Been looking for a mystery starring a grade 9 nerdy guy / wannabe P.I. who is pretty clueless with the ladies, loves cooking class and who is crazy enough to start investigating some of the coolest kids in school? Look no further than Susan Juby's Getting the Girl: A Guide to Private Investigation, Surveillance and Cookery. This book has a lot going on - a high-stakes mystery, some really funny moments, a sharp critique of high school social hierarchies, even a little cooking, which all combined, makes for a unique and entertaining reading experience.
Sherman Mack just started high school and he definitely falls in the social category of "almost invisible." Sure, he has a couple of friends, and he isn't the biggest loser ever, but he is far beneath the notice of the real social players at Harewood Tech: the cool guys and their "Trophy Wives." Sherman has a thing for Dini Trioli (the tenth-grade goddess who humors his attentions), detective novels (recommended by his friend Vanessa) and cooking class. Sherman might wish his mom was a little older, a little less into burlesque dancing and a little more into cooking and cleaning, but all in all, things could be a lot worse. The only thing that Sherman really worries about is the infamous practice of "defiling" that goes on at Harewood Tech. Every so often, a girl's picture gets put up on all of the school bathroom mirrors with a D written next to it, and after this happens, she is completely cut out of every social group. That's after she is publicly shamed and her reputation is dragged through the mud to the point that school life becomes utterly miserable. Sherman is worried because he suspects that Dini might be next in line for defiling. He decides to go undercover to find out who is responsible and to save any more girls from this humiliating and cruel fate. Sherman discovers that detecting, like getting the girl of his dreams, is not as easy as it looks.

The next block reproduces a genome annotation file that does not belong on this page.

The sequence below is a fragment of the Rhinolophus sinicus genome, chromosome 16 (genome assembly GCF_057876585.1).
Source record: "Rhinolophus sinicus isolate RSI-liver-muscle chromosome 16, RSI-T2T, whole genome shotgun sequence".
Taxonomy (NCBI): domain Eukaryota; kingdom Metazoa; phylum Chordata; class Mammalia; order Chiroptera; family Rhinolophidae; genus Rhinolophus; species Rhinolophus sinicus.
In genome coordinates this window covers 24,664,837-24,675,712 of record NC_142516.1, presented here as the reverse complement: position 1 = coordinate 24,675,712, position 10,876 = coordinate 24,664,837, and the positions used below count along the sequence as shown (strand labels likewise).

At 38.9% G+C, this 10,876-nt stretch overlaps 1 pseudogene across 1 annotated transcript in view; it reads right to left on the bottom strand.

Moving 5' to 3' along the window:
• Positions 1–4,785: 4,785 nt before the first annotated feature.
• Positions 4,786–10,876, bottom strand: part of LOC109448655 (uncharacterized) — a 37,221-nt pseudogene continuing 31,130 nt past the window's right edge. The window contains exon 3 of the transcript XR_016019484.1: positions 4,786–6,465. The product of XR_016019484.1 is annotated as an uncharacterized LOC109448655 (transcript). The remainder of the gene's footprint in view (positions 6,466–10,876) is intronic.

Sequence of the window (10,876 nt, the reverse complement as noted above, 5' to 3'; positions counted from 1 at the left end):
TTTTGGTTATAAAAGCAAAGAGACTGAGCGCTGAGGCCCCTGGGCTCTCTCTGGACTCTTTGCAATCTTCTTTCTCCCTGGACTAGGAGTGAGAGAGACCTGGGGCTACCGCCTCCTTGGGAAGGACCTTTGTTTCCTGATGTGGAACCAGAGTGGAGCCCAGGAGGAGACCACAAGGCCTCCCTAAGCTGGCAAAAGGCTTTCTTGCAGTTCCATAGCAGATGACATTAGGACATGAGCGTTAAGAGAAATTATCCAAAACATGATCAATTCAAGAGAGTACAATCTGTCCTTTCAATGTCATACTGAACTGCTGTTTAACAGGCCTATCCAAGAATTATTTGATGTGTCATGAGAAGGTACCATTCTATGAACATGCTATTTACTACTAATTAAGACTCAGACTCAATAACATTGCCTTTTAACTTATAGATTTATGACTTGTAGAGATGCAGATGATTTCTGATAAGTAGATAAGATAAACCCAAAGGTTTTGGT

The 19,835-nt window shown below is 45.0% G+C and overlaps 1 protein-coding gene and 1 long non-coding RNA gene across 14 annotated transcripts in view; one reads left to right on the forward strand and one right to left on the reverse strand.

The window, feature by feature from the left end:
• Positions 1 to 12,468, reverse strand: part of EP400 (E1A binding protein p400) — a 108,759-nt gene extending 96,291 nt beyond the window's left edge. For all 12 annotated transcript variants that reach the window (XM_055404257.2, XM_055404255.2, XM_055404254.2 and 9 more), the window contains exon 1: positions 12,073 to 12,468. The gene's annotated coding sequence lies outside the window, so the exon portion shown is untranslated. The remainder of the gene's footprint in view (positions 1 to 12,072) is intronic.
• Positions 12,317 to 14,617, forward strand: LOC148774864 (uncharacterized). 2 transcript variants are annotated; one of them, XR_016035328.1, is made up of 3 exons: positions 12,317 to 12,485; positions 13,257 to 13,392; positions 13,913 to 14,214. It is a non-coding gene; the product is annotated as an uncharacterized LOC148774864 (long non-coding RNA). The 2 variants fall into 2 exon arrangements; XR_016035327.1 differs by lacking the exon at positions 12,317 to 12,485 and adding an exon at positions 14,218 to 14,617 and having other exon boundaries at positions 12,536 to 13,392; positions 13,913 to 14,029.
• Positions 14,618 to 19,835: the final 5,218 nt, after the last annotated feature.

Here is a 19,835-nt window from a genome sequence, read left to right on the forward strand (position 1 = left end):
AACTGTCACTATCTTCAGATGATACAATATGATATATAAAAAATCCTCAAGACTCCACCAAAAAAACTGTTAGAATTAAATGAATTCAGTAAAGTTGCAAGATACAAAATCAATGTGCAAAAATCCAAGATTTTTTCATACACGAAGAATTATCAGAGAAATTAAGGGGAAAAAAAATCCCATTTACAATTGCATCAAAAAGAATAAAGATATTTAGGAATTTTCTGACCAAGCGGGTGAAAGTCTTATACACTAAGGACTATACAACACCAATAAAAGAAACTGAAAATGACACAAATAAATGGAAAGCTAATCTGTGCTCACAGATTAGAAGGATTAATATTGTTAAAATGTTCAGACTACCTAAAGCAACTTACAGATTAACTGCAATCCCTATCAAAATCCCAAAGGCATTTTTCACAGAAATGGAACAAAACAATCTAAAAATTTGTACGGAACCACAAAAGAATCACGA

Why you'll like it? Sherman is a riot, without being a caricature. He bumbles around and makes mistakes and seems totally real. All of the other characters, even the ones who appear in only a few scenes, are just as well-drawn, so that you can imagine whole stories about them beyond the book. I especially liked Sherman's mentor Fred King, who loves cooking and gardening and is surprisingly cool if you can get past the comb over. Mrs. Samuels, Sherman's cooking teacher, is great too, always offering up wisdom about what it's like to work in the food industry. I think what appealed to me most in this book is the fact that Susan Juby has produced a book that communicates just how brutal the effects of high school cliques can be, except she has managed to make her book funny. It never feels like one of those serious reads about the trauma and pain of high school, but it will make you think just as much. I'm hoping it's a series, because I'd like to see what Sherman solves (and cooks) next.